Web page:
- Collet was ordered to serve three months on house arrest and to post an unedited copy of the sentencing hearing to all Web and social media sites with which she is personally
- Both were ordered to complete 240 hours of community service.
- The couple's three other children must see a medical doctor at least once a year and a public health nurse every three months.
Press reports indicate that Ezekiel died of bacterial meningitis while they treated him for 2½ weeks with hot peppers, garlic, onions, and horseradish and a product from a naturopath said to be aimed at boosting his immune system. [Alberta parents convicted in toddler's meningitis death. CBC News, April 26, 2016] Before the sentencing hearing, Collet urged her Facebook supporters to send handwritten letters to her lawyer "regarding Dave and myself's parenting character, concern for our children losing us and how this verdict will affect your parental rights." David is vice-president of Truehope Nutritional Support, a company that markets "natural remedies."

Acupuncture claims shredded (Consumer Health Digest #16-29 - July 31, 2016)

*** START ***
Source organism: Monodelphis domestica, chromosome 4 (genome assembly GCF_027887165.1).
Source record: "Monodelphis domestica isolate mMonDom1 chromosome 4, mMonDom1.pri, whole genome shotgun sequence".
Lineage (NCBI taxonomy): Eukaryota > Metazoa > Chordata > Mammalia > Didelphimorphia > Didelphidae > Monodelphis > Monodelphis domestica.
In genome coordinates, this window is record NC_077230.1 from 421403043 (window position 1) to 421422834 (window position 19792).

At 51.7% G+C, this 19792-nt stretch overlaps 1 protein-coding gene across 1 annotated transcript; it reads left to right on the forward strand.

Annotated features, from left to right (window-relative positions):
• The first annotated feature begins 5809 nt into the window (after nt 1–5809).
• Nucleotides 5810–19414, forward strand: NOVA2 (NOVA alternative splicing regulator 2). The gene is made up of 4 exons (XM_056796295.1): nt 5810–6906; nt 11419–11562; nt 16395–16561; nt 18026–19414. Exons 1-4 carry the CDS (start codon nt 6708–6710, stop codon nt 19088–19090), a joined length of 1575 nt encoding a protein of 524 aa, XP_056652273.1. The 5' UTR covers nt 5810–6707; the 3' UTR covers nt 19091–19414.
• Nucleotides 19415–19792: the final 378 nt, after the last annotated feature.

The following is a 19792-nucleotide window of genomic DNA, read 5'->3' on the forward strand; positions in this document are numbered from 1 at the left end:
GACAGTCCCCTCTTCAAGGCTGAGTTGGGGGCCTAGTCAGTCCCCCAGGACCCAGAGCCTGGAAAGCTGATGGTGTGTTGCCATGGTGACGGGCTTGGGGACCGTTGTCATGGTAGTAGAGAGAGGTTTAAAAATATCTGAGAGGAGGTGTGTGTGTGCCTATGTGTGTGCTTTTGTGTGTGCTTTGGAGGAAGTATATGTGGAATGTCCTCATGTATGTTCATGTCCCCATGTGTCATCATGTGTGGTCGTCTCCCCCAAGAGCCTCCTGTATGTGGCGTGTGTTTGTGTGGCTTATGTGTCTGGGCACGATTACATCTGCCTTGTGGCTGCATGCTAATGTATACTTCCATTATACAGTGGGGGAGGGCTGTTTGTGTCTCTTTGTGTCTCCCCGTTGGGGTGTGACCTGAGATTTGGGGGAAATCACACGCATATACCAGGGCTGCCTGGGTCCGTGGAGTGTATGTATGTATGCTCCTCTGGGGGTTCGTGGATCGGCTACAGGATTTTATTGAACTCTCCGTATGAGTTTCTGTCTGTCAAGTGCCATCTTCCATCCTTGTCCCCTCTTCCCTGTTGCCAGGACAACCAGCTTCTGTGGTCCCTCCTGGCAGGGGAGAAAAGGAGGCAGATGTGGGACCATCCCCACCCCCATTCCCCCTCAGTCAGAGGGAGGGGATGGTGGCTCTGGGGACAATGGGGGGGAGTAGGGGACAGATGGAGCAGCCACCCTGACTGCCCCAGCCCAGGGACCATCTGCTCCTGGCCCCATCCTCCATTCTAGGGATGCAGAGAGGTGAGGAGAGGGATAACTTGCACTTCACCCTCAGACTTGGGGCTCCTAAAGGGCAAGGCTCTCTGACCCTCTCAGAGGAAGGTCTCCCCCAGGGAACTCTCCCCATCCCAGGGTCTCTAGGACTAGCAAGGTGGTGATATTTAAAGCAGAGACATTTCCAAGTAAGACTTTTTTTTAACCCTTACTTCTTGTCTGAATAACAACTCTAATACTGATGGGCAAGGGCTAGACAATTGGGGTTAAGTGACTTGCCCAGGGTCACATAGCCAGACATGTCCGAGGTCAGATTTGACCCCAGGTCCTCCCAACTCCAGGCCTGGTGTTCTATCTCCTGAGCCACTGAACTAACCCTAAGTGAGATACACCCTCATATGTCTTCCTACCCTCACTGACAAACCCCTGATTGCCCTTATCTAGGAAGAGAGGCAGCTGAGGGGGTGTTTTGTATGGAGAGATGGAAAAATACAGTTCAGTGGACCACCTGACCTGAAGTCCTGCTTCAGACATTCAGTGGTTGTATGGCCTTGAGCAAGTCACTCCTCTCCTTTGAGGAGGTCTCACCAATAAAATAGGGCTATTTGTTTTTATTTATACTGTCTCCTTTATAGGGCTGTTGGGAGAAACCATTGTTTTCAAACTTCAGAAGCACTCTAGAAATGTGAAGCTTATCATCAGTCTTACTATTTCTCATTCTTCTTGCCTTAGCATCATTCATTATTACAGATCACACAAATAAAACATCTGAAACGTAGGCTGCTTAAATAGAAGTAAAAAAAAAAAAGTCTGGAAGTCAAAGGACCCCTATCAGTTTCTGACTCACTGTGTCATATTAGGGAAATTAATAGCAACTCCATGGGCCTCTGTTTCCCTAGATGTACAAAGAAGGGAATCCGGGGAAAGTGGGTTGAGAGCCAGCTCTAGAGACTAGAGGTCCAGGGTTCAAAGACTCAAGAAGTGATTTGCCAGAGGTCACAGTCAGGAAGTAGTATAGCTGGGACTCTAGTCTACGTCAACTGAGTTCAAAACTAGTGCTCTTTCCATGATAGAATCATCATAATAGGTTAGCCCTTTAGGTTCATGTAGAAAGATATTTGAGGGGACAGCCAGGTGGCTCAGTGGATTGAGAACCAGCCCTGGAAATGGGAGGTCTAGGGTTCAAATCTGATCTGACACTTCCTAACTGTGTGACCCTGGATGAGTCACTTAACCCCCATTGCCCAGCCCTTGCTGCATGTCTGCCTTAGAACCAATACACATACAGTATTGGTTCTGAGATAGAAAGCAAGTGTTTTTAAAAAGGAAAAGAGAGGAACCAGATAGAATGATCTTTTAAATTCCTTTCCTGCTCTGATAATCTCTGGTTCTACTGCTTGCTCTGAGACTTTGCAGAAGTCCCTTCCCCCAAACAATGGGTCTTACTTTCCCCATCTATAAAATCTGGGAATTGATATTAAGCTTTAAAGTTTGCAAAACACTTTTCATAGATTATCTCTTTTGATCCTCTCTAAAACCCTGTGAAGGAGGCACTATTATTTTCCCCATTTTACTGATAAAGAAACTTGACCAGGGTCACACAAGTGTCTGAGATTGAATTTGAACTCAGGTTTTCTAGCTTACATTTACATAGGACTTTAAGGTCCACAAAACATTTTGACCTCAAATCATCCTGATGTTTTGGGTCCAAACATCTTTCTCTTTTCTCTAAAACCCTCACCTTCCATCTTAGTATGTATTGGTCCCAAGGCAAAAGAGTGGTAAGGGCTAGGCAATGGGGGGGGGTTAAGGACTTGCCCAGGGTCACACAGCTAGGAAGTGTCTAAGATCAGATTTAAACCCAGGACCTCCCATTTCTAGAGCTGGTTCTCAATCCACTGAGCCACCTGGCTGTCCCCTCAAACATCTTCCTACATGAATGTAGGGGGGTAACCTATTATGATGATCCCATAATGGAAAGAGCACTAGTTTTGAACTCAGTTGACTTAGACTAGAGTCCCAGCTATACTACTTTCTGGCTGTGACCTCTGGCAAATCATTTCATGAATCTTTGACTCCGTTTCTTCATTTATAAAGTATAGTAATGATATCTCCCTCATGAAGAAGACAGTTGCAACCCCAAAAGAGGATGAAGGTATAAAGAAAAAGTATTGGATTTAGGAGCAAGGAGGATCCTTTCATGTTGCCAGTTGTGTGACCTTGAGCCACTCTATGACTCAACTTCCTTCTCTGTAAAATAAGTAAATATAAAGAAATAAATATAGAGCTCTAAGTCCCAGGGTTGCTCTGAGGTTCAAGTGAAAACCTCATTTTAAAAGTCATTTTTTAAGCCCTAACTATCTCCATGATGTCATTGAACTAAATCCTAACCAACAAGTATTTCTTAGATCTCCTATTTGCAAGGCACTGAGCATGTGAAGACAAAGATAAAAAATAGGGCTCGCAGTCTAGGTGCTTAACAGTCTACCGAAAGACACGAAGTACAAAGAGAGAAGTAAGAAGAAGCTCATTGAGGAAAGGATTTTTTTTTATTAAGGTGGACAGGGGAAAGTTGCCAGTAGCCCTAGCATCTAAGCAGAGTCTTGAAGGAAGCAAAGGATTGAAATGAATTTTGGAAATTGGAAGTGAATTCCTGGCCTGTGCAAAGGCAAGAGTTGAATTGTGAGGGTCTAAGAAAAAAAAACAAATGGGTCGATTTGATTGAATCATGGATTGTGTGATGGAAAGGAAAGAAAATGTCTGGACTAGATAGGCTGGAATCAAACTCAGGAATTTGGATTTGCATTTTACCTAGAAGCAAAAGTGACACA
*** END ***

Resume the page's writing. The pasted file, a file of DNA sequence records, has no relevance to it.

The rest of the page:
Friends of Science in Medicine, an Australian anti-quackery group with more than 1,100 members, has issued a devastating report calling for an end to acupuncture as a medical practice. [Is there any place for acupuncture in 21st century medicine? Friends of Science in Medicine, July 25, 2016] After summarizing acupuncture history, theories, research, and rationalizations for failed studies, the authors conclude:
- Acupuncture has been studied for decades, and the evidence that it can provide clinical benefits continues to be weak and inconsistent. There is no longer any justification for more studies. There is already enough evidence to confidently conclude that acupuncture doesn't work. It is merely a theatrical placebo based on pre-scientific myths.
- All health care providers who accept that they should base their treatments on scientific evidence whenever credible evidence is available, but who still include acupuncture as part of their health interventions, should seriously revise their practice.
- There is no place for acupuncture in medicine.
For many years, proponents have cited as supporting evidence a World Health Organization (WHO) report that listed over 90 conditions for which acupuncture was supposedly effective. In 2014, however, this report was withdrawn in response to substantial evidence contradicting the WHO's advice, including Cochrane Collaboration reviews that shredded the majority of claims.

Stem cell clinics proliferating (Consumer Health Digest #16-29 - July 31, 2016)